See What Employers are Saying

See What Employers are Saying

The Reality of the Job and Internship Market

Wake Forest University released a video on the State of the U.S. Labor Market. Another insightful video is offered by the Veritas Forum: Coronavirus & Quarantine: The Economy. Career, and Jobs Edition.

National Association of Colleges & Employers (NACE) Poll Results 

Updated June 29th, 2020

"Though a relatively small percentage of employers have revoked the offers for full-time jobs they made to Class of 2020 college graduates, the number appears to have peaked for the time being, after growing substantially since NACE asked the question during NACE’s April quick poll. Still, delaying start dates or having full-time hires begin to work remotely are more common responses at this point.

  • 7.5% of employers have revoked or will revoke full-time offers to graduates from the Class of 2020. This percentage has climbed overall, although it is down from 9.0% in mid-June. On May 1, only 4.4% of employers were revoking offers to full-time recruits. As a benchmark, this number reached about 9.5% at its peak during the Great Recession of 2008-09.
  • Although based on a very small number of responses (n = 22), it appears that employers that are revoking offers are either revoking nearly all their offers or only a small percentage of them—with extremely little middle ground.
  • 31% of responding employers are delaying start dates for full-time hires from the Class of 2020. This percentage has remained fairly stable throughout the month of June.
  • Among the employers delaying start dates, most (73%) report the length of the delay is one to three months.
  • While selecting all options that apply, recruiting offices report they rely on various factors when determining whether to delay start dates. For example, 56% of respondents considered local government orders/regulations, and 57% considered governors’ executive orders and state regulations. On average, respondents reported considering two to three of the provided factors when making their decision to delay start dates. Interestingly, poll data show that, as the month has progressed and more governors and local municipalities are relaxing restrictions, recruiters are increasing their consideration of whether reliable and safe procedures are established to reopen safely, relative to their consideration of state and local regulations. Moreover, recruiters have had fewer concerns about reduced demand and revenues to pay employees’ salary as employers perceive the economy to be improving.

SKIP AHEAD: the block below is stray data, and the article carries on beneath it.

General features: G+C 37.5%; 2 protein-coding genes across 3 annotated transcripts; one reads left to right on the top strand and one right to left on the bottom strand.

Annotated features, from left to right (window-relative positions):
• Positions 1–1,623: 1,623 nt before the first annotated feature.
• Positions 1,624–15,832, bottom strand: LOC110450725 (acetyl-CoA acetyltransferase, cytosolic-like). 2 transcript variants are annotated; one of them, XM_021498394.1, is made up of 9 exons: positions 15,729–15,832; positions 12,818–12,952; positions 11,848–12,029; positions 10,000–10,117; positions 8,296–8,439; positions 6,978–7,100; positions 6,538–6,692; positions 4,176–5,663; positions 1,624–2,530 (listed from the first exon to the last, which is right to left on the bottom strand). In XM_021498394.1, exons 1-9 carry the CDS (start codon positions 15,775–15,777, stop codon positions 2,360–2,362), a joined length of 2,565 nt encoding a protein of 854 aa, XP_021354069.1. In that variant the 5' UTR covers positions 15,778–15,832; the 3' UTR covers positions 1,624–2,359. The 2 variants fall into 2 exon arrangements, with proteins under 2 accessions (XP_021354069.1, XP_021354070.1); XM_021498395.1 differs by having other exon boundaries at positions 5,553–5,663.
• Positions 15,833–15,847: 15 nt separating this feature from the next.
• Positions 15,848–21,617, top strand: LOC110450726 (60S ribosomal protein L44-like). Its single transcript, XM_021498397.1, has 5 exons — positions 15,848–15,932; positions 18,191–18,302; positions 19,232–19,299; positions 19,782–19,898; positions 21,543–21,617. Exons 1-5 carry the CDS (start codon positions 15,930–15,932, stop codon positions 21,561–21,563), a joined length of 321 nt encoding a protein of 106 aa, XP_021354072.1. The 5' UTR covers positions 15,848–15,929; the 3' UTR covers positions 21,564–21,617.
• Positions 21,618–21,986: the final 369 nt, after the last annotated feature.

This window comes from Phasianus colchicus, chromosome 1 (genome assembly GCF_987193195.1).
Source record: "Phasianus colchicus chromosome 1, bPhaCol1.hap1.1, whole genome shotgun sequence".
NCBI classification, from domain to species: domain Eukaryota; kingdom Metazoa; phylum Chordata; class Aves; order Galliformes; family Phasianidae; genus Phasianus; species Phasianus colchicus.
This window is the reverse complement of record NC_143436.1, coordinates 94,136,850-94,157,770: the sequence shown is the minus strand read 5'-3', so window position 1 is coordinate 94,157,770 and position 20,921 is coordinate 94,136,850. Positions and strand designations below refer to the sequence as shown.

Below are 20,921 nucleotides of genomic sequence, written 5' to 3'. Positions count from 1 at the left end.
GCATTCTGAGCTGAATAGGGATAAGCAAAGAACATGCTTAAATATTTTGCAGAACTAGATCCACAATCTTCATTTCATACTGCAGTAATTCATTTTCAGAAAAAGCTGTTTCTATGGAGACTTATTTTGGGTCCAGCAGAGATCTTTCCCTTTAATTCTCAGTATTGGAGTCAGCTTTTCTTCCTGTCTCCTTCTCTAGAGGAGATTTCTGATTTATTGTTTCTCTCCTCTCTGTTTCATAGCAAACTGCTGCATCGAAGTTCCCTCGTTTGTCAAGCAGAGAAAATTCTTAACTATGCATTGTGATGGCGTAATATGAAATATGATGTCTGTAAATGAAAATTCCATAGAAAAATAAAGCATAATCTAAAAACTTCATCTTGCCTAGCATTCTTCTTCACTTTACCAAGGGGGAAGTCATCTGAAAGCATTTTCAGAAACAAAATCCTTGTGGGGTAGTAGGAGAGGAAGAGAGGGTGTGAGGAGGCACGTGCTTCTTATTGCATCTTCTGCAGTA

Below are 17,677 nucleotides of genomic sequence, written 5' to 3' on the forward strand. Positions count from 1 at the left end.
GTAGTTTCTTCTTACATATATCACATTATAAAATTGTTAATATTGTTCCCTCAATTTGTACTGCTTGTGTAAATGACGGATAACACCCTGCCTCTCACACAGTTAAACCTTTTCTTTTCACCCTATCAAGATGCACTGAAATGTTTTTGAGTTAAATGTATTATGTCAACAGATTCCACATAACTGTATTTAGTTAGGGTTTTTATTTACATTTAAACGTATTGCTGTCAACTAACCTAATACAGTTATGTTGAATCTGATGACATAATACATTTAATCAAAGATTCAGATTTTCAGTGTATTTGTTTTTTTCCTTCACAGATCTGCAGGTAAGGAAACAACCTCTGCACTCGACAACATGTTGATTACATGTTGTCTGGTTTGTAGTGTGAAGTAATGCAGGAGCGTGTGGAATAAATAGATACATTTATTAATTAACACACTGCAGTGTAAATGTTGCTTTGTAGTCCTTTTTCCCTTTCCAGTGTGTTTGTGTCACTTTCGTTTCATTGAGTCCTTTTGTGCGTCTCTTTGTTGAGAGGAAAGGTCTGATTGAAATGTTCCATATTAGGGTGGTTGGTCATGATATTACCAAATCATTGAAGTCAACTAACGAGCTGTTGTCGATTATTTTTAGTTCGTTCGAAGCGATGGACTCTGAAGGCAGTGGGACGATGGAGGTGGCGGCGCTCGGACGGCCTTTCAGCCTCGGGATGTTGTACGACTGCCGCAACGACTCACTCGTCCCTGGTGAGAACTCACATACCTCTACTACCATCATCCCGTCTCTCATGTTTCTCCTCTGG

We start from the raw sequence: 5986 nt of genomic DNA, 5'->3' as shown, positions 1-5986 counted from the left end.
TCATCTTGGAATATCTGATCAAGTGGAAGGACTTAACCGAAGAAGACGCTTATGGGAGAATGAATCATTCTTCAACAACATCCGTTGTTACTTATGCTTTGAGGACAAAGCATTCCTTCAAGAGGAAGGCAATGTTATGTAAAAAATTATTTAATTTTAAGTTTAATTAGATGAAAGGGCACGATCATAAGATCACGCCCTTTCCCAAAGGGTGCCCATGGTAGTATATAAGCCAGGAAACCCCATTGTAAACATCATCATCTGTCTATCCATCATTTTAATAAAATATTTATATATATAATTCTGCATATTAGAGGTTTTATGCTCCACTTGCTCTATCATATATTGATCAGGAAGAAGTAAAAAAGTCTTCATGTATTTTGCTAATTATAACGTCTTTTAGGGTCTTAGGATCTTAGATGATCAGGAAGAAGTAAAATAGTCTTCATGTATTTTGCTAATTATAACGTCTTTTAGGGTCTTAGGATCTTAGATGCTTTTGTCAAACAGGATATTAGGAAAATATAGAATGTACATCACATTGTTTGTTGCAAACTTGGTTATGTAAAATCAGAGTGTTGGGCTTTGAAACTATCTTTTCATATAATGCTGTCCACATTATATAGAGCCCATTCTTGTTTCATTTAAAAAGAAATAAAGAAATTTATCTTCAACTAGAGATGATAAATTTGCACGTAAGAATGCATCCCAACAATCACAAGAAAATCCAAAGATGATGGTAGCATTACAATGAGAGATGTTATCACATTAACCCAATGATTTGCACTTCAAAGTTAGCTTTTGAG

• 58% of employers plan to start full-time hires working remotely. This figure has dropped consistently from 66% at the start of the month, likely reflecting that more workplaces are reopening and bringing people back to work at their physical locations.
  • 58% of respondents still need to determine the duration of the remote start for their new college hires, while 25% are planning for the remote start to last one to three months."

Source: National Association of Colleges & Employers Coronavirus Quick Poll as of June 29th, 2020. N = 243. Retrieved from 

So, what are employers saying?

Employers were asked, “What is one piece of advice you would offer to students who are applying for jobs/internships during this unprecedented time?” Here’s what they said:

  1. Be persistent and stay engaged. Continue to apply to jobs, openly communicate with employers, and don’t be afraid to ask us questions.
  2. Be patient. Even though you may not see many opportunities for summer, hang in there. Employers are also trying to adjust to this new normal.
  3. Develop your virtual proficiency. Be prepared to participate in online interviewing, and work in a remote capacity.
  4. Be flexible and adaptable. Keep an open mind about your career path and understand that your first job or internship may be in a different field than what you may have imagined. Widen your search and look at applying to different industries. Also, be sure to highlight your ability to be flexible and adaptable on your resume and in interviews.
  5. Stay positive. Know that this crisis will not last forever. Try to stay positive during these tough times.

Source: Survey conducted by Rowan University’s Office of Career Advancement, in collaboration with the Rutgers University-Camden Career Center.